COVID-19 risk factors for mortality in hospitalized patients: results of a retrospective study | CMAC

COVID-19 risk factors for mortality in hospitalized patients: results of a retrospective study

Clinical Microbiology and Antimicrobial Chemotherapy. 2023; 25(1):93-99

Original Article


To identify risk factors for fatal outcome and COVID-19-associated liver damage in hospitalized adult patients with coronavirus infection.

Materials and Methods.

In a retrospective cohort study, 389 cases of patients with coronavirus infection complicated by bilateral viral pneumonia were studied. Demographic characteristics, clinical features of the course of the disease, anamnestic data, results of laboratory and instrumental methods of examination were analyzed and correlated with mortality. At the time of admission, the following were taken into account: fever, severity of the patient’s condition according to COVID-19 classification of severity, body mass index (BMI), oxygen saturation (SpO2), percentage of lung tissue damage according to computed tomography (CT). Laboratory indices of biochemical blood analysis were assessed in dynamics: alanine aminotransferase (ALT), aspartate aminotransferase (AST), total bilirubin, total protein, albumin, C-reactive protein (CRP). Data analysis was performed using the R programming language (ver. 4.1.1.).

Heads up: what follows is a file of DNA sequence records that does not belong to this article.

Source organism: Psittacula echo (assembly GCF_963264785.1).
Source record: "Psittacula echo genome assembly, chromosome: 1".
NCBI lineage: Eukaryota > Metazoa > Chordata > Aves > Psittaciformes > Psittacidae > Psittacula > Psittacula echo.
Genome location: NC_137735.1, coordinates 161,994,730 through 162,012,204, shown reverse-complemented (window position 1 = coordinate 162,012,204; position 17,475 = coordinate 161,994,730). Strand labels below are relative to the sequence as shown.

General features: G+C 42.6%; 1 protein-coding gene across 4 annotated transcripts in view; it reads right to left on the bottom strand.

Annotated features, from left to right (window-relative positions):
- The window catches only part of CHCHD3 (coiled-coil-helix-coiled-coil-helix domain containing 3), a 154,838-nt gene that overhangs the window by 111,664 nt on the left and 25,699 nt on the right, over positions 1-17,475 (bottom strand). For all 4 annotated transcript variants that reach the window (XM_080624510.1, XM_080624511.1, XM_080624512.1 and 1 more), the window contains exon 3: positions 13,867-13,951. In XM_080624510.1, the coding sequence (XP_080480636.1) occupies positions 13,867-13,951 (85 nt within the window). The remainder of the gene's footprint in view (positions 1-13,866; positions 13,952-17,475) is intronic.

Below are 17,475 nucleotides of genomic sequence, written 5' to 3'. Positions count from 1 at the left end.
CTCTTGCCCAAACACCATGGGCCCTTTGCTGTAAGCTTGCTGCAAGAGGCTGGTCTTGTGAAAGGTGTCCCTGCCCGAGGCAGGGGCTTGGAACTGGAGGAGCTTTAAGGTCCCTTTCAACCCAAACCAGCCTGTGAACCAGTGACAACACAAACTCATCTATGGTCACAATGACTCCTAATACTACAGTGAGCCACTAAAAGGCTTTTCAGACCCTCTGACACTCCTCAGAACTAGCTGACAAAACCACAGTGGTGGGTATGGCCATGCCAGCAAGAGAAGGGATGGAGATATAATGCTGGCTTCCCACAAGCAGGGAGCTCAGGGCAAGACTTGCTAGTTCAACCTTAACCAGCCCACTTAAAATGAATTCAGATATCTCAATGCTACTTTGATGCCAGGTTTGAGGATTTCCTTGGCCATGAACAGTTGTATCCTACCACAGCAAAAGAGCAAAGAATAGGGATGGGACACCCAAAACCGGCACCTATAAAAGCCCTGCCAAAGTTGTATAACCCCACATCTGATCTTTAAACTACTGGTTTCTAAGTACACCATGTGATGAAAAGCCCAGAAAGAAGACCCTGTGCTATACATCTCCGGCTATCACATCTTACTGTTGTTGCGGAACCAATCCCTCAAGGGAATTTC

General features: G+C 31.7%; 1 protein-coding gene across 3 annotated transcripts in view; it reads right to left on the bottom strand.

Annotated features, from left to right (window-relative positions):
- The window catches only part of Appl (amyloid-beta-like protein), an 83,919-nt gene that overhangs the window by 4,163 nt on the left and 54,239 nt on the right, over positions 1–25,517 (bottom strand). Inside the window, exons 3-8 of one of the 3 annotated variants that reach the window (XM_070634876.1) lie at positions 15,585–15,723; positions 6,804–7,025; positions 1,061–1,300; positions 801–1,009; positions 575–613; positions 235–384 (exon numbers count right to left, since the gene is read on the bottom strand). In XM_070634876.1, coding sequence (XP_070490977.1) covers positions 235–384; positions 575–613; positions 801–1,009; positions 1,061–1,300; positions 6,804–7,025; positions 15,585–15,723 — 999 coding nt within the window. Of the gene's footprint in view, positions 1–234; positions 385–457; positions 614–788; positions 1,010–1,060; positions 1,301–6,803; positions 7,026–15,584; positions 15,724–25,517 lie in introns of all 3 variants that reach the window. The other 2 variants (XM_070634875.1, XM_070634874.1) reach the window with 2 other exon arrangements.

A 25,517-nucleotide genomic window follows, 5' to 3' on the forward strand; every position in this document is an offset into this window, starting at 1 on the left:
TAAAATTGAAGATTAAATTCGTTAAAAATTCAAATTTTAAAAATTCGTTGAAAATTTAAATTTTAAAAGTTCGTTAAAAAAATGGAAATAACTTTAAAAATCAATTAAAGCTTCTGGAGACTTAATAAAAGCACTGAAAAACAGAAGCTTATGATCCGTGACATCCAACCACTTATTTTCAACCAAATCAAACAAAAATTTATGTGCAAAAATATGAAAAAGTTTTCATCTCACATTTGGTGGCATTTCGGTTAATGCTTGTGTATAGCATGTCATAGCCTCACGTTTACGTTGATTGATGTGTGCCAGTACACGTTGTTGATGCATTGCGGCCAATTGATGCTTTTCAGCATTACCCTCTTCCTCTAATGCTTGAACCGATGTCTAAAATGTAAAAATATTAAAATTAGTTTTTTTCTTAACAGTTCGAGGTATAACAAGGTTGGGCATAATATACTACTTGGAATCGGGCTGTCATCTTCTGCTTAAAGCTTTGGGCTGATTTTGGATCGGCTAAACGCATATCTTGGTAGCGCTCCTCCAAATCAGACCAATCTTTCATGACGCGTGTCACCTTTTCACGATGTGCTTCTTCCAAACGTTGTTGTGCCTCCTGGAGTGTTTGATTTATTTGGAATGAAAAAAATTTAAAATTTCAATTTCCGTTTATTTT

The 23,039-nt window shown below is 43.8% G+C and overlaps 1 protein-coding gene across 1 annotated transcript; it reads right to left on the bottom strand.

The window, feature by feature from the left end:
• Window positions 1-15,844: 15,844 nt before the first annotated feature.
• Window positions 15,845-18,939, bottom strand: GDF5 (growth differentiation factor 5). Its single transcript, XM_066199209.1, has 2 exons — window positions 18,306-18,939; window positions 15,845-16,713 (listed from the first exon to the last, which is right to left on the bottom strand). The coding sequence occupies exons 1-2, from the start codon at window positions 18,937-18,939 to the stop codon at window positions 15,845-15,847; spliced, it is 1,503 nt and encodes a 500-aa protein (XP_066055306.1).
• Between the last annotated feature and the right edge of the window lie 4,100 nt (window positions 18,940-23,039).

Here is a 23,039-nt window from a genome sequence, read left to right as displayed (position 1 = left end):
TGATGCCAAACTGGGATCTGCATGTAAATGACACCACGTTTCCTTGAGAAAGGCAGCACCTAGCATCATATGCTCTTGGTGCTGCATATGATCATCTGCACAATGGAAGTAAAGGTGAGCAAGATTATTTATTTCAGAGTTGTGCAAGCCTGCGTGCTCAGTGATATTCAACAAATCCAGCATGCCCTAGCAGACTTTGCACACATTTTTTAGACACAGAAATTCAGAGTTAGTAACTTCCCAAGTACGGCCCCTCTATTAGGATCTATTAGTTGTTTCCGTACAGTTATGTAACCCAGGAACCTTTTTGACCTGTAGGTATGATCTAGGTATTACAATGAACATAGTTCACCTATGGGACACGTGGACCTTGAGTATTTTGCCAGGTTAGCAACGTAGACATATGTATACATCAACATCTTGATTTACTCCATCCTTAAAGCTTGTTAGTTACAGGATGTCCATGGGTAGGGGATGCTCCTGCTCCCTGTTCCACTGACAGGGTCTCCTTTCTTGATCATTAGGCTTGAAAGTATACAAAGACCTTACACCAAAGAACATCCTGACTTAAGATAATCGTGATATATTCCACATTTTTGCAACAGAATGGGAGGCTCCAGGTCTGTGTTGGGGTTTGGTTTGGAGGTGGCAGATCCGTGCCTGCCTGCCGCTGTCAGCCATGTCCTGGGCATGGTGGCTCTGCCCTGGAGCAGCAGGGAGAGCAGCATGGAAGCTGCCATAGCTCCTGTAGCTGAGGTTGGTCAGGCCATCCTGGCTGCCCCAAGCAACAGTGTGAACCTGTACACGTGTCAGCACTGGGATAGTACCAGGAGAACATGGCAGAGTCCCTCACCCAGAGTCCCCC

The following risk factors, assessed at the time of hospitalization, increased the likelihood of death: severe and extremely severe condition of the patient (RR = 4.77; 95% CI: 3.33–6.83); SpO2 less than 93% (RR = 3.76; 95% CI: 2.57–5.49); diabetes mellitus (RR = 2.94; 95% CI: 2.01–4.30); lung tissue damage CT-3 and CT-4 (RR = 2.66; 95% CI: 1.79–3.75); concomitant chronic pyelonephritis and chronic kidney disease (CKD) (RR = 2.59; 95% CI: 1.79–3.74); age 65 years and older (RR = 2.50; 95% CI: 1.70–3.67); ischemic heart disease (IHD) (RR = 2.39; 95% CI: 1.42–4.01); an increase in the level of CRP more than 15 mg/l (RR = 2.22; 95% CI: 1.16–4.24); BMI 35 kg/m2 or more (RR = 1.89; 95% CI: 1.28–2.77); AST level more than 2 upper limit of normal (ULN) (RR = 1.75; 95% CI: 1.20–2.55). Risk factors for an increase in AST more than 2 ULN were: SpO2 less than 93% (RR = 1.53; 95% CI: 1.15– 2.03), severe and extremely severe course of coronavirus infection (RR = 1.83; 95% CI: 1.38–2.43), concomitant chronic liver disease (RR = 1.45, 95% CI: 1.08–1.95).


Risk factors for fatal COVID-19 in hospitalized patients are: severe and extremely severe initial condition of the patient, oxygen saturation less than 93%, lung tissue damage more than 50%, age older than 65 years, presence of concomitant diabetes mellitus, chronic pyelonephritis and CHD, CHD, obesity, increased CRP level more than 15 mg/l, and AST more than 70 units/l. Elevation of AST over 2 IU/L can be considered as one of the prognostic laboratory markers of adverse prognosis COVID-19.

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